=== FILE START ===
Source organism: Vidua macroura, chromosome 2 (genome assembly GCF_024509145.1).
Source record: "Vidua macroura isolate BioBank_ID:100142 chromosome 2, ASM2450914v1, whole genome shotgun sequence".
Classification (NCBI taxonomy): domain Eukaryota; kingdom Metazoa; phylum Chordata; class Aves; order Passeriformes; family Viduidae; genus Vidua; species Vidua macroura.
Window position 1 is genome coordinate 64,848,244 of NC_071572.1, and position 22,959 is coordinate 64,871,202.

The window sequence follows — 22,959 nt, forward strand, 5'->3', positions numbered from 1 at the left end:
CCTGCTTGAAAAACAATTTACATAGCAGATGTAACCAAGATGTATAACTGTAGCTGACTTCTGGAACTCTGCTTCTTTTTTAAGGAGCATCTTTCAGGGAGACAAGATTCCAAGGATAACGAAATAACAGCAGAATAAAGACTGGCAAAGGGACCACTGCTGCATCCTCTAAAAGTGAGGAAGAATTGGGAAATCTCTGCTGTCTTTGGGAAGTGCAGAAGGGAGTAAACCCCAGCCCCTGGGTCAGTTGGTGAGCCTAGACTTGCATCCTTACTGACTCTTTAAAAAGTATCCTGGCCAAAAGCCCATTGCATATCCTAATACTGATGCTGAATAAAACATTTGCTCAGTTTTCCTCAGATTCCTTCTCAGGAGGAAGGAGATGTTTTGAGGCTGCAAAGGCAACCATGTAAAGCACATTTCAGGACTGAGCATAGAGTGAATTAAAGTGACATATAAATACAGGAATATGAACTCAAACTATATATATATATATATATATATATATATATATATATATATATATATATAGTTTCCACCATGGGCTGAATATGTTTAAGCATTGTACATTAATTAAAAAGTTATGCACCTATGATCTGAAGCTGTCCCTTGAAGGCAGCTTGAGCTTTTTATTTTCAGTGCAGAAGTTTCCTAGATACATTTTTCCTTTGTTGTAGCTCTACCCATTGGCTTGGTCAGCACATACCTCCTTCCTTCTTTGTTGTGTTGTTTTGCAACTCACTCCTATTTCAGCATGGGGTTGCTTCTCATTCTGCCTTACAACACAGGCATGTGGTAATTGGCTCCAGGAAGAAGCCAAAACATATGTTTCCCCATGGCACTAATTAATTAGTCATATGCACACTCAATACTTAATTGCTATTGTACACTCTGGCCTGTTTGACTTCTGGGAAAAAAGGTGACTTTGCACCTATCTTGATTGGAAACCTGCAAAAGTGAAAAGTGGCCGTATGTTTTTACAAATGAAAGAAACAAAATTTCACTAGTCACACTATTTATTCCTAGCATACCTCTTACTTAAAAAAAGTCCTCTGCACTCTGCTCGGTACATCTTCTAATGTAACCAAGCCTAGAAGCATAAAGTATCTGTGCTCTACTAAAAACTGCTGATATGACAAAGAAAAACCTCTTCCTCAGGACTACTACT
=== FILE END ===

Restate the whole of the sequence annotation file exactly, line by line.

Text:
Source organism: Vidua macroura, chromosome 2 (genome assembly GCF_024509145.1).
Source record: "Vidua macroura isolate BioBank_ID:100142 chromosome 2, ASM2450914v1, whole genome shotgun sequence".
Classification (NCBI taxonomy): domain Eukaryota; kingdom Metazoa; phylum Chordata; class Aves; order Passeriformes; family Viduidae; genus Vidua; species Vidua macroura.
Window position 1 is genome coordinate 64,848,244 of NC_071572.1, and position 22,959 is coordinate 64,871,202.

The window sequence follows — 22,959 nt, forward strand, 5'->3', positions numbered from 1 at the left end:
CCTGCTTGAAAAACAATTTACATAGCAGATGTAACCAAGATGTATAACTGTAGCTGACTTCTGGAACTCTGCTTCTTTTTTAAGGAGCATCTTTCAGGGAGACAAGATTCCAAGGATAACGAAATAACAGCAGAATAAAGACTGGCAAAGGGACCACTGCTGCATCCTCTAAAAGTGAGGAAGAATTGGGAAATCTCTGCTGTCTTTGGGAAGTGCAGAAGGGAGTAAACCCCAGCCCCTGGGTCAGTTGGTGAGCCTAGACTTGCATCCTTACTGACTCTTTAAAAAGTATCCTGGCCAAAAGCCCATTGCATATCCTAATACTGATGCTGAATAAAACATTTGCTCAGTTTTCCTCAGATTCCTTCTCAGGAGGAAGGAGATGTTTTGAGGCTGCAAAGGCAACCATGTAAAGCACATTTCAGGACTGAGCATAGAGTGAATTAAAGTGACATATAAATACAGGAATATGAACTCAAACTATATATATATATATATATATATATATATATATATATATATATATATATAGTTTCCACCATGGGCTGAATATGTTTAAGCATTGTACATTAATTAAAAAGTTATGCACCTATGATCTGAAGCTGTCCCTTGAAGGCAGCTTGAGCTTTTTATTTTCAGTGCAGAAGTTTCCTAGATACATTTTTCCTTTGTTGTAGCTCTACCCATTGGCTTGGTCAGCACATACCTCCTTCCTTCTTTGTTGTGTTGTTTTGCAACTCACTCCTATTTCAGCATGGGGTTGCTTCTCATTCTGCCTTACAACACAGGCATGTGGTAATTGGCTCCAGGAAGAAGCCAAAACATATGTTTCCCCATGGCACTAATTAATTAGTCATATGCACACTCAATACTTAATTGCTATTGTACACTCTGGCCTGTTTGACTTCTGGGAAAAAAGGTGACTTTGCACCTATCTTGATTGGAAACCTGCAAAAGTGAAAAGTGGCCGTATGTTTTTACAAATGAAAGAAACAAAATTTCACTAGTCACACTATTTATTCCTAGCATACCTCTTACTTAAAAAAAGTCCTCTGCACTCTGCTCGGTACATCTTCTAATGTAACCAAGCCTAGAAGCATAAAGTATCTGTGCTCTACTAAAAACTGCTGATATGACAAAGAAAAACCTCTTCCTCAGGACTACTACT